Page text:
Romo confident in holding abilities, expects better results this time

IRVING, Texas -- Tony Romo doesn't really want to be a holder again for what he calls "obvious reasons."

Yet if having him hold will help kicker Nick Folk regain his accuracy, then Romo is willing to resume the role that left him in tears the last time he did it for the Dallas Cowboys.

Heck, Romo even volunteered for it.

"When you're the quarterback of a football team, really all that matters is winning," he said Thursday. "If this helps us do that, I'm doing to do it. ... Pops told me one time, 'Leadership is doing what has to be done.'"

Romo bobbled his last hold for Dallas, in a January 2007 playoff game in Seattle. The flub cost the Cowboys a chance to beat the Seahawks, and it left Romo tearfully apologizing to his teammates afterward. He asked to hold at the Pro Bowl a few weeks later and hadn't done it again until this week. He'd never worked with Folk, who arrived the season after Romo gave up holding to concentrate on solely being the quarterback.

"When you're coming back to doing something and something like that happened in the past, you have to be mentally strong and mentally feel as though you can do something at a high level," Romo said. "Hopefully I'm going to be pretty good. If I'm not, I'm not going to be doing it very long or at all."

Folk has missed eight kicks this season with punter Mat McBriar holding. Folk missed just seven kicks over the first two years of his career when backup quarterback Brad Johnson was the holder. Johnson waited for the snap to reach him, consistently spun the ball with the laces toward the end zone and made sure the ball stayed straight up, the three things Folk needs a holder to do.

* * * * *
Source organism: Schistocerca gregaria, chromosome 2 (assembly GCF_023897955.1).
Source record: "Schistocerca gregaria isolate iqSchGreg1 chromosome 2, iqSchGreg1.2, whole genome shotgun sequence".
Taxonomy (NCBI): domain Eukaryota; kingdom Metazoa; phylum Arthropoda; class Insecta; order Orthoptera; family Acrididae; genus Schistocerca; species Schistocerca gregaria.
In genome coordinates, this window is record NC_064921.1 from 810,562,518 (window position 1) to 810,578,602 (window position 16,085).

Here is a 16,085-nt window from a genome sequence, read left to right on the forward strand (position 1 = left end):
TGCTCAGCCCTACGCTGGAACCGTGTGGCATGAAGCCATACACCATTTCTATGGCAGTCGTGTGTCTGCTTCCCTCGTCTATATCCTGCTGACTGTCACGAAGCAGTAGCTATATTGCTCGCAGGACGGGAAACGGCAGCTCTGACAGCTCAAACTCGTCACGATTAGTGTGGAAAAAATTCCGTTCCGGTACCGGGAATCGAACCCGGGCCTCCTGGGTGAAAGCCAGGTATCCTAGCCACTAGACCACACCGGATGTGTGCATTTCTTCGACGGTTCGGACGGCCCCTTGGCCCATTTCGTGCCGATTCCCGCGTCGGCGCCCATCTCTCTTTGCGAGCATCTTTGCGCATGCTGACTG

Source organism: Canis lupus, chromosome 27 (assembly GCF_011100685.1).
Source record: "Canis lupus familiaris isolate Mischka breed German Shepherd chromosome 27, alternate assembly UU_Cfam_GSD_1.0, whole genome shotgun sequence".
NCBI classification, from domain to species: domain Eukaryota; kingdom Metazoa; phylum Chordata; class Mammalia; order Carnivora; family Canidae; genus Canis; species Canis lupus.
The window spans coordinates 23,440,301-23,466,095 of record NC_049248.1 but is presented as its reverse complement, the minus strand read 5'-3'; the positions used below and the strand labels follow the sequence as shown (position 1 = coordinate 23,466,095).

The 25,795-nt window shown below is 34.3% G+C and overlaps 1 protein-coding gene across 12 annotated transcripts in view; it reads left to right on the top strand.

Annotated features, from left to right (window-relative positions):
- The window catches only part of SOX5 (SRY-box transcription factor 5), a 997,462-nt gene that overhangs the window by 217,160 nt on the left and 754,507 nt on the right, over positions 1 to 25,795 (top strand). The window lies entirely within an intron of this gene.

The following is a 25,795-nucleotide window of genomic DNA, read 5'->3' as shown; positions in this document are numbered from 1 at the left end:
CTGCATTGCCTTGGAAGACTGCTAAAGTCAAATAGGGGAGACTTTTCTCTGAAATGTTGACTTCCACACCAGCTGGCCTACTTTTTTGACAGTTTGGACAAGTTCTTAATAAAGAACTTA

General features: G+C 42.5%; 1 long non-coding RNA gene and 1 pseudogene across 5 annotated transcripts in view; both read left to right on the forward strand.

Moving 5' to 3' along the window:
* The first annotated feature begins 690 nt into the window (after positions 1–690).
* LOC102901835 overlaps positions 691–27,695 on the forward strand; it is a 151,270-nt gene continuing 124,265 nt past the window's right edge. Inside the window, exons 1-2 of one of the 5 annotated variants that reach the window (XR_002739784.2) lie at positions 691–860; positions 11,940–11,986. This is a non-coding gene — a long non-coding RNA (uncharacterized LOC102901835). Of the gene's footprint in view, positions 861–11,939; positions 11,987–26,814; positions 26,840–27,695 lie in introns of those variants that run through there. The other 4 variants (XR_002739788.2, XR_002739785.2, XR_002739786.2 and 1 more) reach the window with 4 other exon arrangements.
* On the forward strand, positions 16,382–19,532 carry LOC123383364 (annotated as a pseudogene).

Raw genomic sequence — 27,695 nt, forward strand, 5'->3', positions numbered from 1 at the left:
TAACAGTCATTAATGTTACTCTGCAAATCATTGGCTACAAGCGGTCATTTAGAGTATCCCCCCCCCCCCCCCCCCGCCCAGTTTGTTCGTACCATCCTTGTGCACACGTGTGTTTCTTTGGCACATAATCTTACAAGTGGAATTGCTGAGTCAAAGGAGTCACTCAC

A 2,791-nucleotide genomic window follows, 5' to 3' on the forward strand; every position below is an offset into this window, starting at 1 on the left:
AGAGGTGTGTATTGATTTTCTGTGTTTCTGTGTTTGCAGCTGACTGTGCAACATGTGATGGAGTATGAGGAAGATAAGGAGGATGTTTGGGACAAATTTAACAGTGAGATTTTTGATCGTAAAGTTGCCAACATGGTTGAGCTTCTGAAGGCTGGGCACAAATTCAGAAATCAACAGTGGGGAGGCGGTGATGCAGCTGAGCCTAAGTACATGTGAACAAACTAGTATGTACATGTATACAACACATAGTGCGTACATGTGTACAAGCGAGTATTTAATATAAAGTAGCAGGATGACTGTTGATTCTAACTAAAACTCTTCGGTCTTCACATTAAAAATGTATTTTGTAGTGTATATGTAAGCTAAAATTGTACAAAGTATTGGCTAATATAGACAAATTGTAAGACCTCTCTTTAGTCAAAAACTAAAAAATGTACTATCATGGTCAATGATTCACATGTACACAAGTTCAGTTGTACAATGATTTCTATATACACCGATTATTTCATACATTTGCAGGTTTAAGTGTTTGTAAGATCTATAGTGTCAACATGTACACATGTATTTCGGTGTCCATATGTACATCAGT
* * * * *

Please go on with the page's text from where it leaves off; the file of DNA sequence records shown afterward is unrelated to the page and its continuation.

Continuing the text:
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However, Folk hasn't been happy with the way McBriar has held this season. Tensions surfaced Sunday when Folk put up his arms in disgust following a fourth-quarter miss that thwarted a rally in a 31-24 loss to the New York Giants.

McBriar hasn't exactly been thrilled with doing the job either, so the Cowboys decided to try something different this week, especially once Romo told special-teams coach Joe DeCamillis that he was willing to try it.

Romo began working with long snapper L.P. Ladouceur and Folk on Wednesday and kept it up Thursday. If all goes well, Romo will be back there Sunday against the San Diego Chargers.

"We just got to make sure we get it as good as we can, as quick as we can," DeCamillis said. "We're kind of grasping for things. You have to be good at it in the first place, which he was. I think he'll be fine going back into it. We're looking forward to giving him that opportunity."

Folk was in college when Romo had his infamous hold, but he certainly saw it. Folk said he's trying not to think about it because any negative thoughts can become a problem.

"It happened," he said. "I think it's kind of beyond him. I think he's pretty good about forgetting stuff."

Romo joined the Cowboys in 2003, then was the main holder in 2004 and '05. He kept the role in '06, even though he became the starting quarterback midway through the season. His breakout success was like a storybook tale, only to have the botched hold ruin the ending.

Part of the problem on that play was the switch to a slick, new "K" ball used strictly for kicking.

"They're not much better now, either," Folk said. "I told him that if he needed me to bring out a glove for him on the holds, I will, or L.P. will. He could throw it on real quick. Whatever he feels comfortable with. I know he feels pretty confident in his own hands. We're indoors this week, so it should be a good start for him."

Note:Cowboys TE Martellus Bennett missed a second consecutive practice Thursday because of concussion-related symptoms. Bennett didn't report any problems during the loss against the Giants, but he has since complained of headaches, fogginess and that "his eyes were hurting," coach Wade Phillips said. Bennett has seen a specialist and continues to be monitored. If Bennett can't play against the Chargers, rookie John Phillips likely would see more playing time.

Copyright 2009 by The Associated Press

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